Posted on: Jun 22 2016

By JAMES BARRON | AUGUST 2, 2010 | New York Times

Chester Higgins Jr./The New York Times Crowds outside Barney Greengrass in 2008 on its 100th anniversary.

Chester Higgins Jr./The New York Times Crowds outside Barney Greengrass in 2008 on its 100th anniversary.

Nineteen pages into a ruling on an insurance case, a federal judge did not actually declare that the defendant's claim — that odors from a restaurant should be considered pollution — stank. The way Judge Naomi Reice Buchwald put it was, that argument was "malodorous to this court."

The defendant was an insurance company that held a policy for Barney Greengrass, the century-old Upper West Side restaurant that has served everyone from Isaac Bashevis Singer to Brad Pitt.

Barney Greengrass sued the insurance carrier, Lumbermens Mutual Casualty Company, after the restaurant itself was sued by a man who lived in an apartment upstairs, Theodore R. Bohn. Judge Buchwald summarized his case like this: "Overpowering food odors — emanating from a commercial kitchen exhaust vent underneath one of Bohn's windows — permeated his living space and rendered it unusable."

Barney Greengrass, Judge Buchwald noted, was "never actually identified in Bohn's complaint," which she said was directed against the building, at 176 West 87th Street, and its managing agent. The building, a co-op, in turn sued the commercial landlord that controls the Barney Greengrass storefront at 541 Amsterdam Avenue.

When that happened, Barney Greengrass filed a "general liability notice of occurrence/claim" with Lumbermens. Lumbermens said that food odors were pollution, and that pollution was not covered by the policy.

The judge said the policy did include a "pollution exclusion," which typically means that damage from pollutants is not covered. But she all but snorted at the idea that Lumbermens had invoked it.

"Insofar as odors are at issue in this case," she wrote in her 25-page decision, first reported on the Web site, "we find as a matter of law that they do not fall within the pollution exclusion." She said that the odors "were not the sort of industrial environmental irritants or contaminants to which pollution exclusions typically apply."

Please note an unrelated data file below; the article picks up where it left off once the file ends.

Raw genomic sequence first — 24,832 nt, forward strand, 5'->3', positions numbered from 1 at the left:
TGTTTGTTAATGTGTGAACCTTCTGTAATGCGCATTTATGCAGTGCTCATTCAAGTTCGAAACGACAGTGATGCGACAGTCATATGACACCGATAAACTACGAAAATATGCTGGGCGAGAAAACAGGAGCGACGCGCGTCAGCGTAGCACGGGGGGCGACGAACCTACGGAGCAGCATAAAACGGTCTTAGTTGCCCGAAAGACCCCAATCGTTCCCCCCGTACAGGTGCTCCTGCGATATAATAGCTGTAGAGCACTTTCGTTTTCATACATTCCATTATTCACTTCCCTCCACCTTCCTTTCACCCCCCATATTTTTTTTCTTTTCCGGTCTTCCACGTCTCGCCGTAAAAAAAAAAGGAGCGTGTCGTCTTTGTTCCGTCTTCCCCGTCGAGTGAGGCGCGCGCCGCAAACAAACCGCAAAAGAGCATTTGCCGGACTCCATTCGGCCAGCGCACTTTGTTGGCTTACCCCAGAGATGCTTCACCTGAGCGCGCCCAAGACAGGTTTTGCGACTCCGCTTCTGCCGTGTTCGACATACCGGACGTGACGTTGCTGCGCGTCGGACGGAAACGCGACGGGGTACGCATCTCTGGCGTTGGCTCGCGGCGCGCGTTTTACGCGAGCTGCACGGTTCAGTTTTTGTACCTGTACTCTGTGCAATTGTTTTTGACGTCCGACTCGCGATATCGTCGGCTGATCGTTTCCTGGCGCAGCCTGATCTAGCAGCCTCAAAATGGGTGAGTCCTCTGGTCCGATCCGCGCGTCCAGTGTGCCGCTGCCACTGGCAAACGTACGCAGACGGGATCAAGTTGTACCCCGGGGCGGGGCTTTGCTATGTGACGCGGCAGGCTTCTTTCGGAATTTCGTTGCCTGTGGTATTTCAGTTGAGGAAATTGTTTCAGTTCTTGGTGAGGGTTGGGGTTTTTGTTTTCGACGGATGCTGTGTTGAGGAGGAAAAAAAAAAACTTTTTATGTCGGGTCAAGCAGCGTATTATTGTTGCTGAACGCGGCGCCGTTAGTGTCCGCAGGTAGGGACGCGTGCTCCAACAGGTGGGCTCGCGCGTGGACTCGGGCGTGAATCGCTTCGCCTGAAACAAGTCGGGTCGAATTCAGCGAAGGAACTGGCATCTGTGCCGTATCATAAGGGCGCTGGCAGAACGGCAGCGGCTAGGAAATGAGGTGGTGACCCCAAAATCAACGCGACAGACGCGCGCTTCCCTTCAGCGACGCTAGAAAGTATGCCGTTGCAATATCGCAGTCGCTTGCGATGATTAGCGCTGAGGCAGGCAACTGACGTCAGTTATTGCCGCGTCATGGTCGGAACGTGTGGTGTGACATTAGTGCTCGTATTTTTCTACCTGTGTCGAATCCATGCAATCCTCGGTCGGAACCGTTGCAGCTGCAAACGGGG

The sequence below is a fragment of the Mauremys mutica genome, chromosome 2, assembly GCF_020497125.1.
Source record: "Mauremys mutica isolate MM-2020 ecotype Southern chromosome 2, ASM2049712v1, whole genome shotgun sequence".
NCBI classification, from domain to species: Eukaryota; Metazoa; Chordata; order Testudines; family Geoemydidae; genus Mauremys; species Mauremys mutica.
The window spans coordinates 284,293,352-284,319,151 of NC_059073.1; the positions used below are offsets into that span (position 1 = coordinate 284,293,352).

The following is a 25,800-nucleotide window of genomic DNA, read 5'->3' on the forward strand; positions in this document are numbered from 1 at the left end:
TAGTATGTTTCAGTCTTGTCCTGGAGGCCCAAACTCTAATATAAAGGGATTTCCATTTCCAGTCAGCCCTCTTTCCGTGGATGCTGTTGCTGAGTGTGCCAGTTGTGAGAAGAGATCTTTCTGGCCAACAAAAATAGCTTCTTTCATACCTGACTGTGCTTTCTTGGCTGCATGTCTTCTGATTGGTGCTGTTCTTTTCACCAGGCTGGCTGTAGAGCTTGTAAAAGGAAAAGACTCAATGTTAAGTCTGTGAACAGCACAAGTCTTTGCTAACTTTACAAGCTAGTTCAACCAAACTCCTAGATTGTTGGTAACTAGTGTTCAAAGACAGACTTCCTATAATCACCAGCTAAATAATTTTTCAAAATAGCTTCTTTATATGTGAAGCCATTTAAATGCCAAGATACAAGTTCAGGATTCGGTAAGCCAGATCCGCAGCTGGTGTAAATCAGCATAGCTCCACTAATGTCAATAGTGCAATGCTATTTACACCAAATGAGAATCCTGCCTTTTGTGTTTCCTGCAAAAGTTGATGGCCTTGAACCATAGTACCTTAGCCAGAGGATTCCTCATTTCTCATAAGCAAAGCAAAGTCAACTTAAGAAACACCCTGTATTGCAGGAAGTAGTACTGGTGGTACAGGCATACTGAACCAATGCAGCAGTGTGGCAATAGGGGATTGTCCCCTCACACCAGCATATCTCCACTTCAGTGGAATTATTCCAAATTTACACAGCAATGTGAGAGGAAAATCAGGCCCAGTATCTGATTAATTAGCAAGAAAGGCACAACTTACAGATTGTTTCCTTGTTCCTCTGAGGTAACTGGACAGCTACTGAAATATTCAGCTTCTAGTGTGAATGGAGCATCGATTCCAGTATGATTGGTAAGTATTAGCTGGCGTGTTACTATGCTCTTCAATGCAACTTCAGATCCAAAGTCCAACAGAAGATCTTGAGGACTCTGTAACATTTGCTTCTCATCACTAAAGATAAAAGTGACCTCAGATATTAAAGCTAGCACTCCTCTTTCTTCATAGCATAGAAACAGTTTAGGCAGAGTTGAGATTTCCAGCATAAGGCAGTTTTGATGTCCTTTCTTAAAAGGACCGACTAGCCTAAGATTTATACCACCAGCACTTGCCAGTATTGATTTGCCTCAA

She also noted that "odors" were not among the terms mentioned when the policy defined "pollutants." "If Lumbermens wanted 'odors' in general or 'operational odors' in particular to be included in its policy definition of 'pollution,' " Judge Buchwald wrote, "it could have drafted its exclusion accordingly."'

A lawyer for Barney Greengrass, David Jaroslawicz, said Judge Buchwald's decision included more than a whiff of justice.

"You know what happens with the insurance carriers," he said. "Whenever you make a claim, they find a reason to disclaim. Pollution means a gas station that lets oil seep into the ground or some chemical plant that discharges into the water. It doesn't mean there is allegedly an odor in a restaurant. You walk into H&H bagels, it smells of bagels. You walk into Zabar's, it smells of Zabar's. You go into a store — there's a new hamburger store at 84th and Broadway, Five Napkin Burger. They're busy. It smells of burgers. Obviously, I think the judge was right."

A call to David M. Pollack, a lawyer for the insurance company, was not immediately returned.

By Bruce Golding | July 29, 2010 | New York Post

The smells coming from Barney Greengrass' kitchen may be overpowering, but they're not pollution.

That's the ruling from a judge who ordered the insurer of the famed "Sturgeon King" insurer to cover its defense against a suit over the stench of its cooking.

Manhattan federal Judge Naomi Reice Buchwald yesterday rejected arguments from Lumbermans Mutual Casualty Co. that a "pollution exclusion" in Greengrass' liability policy should exempt it from footing the legal bills.

"While the quality of the plaintiff's restaurant smells may be in the nose of the beholder, [Lumbermans'] 'pollution' argument — as addressed to the odors here — is malodorous to the court," Buchwald wrote.

The case stemmed from a 2004 suit filed by Theodore Bohn, who at the time lived behind the Upper West Side restaurant and wants unspecified damages from the building's owner for allegedly letting smoke from Greengrass' kitchen stink up his apartment.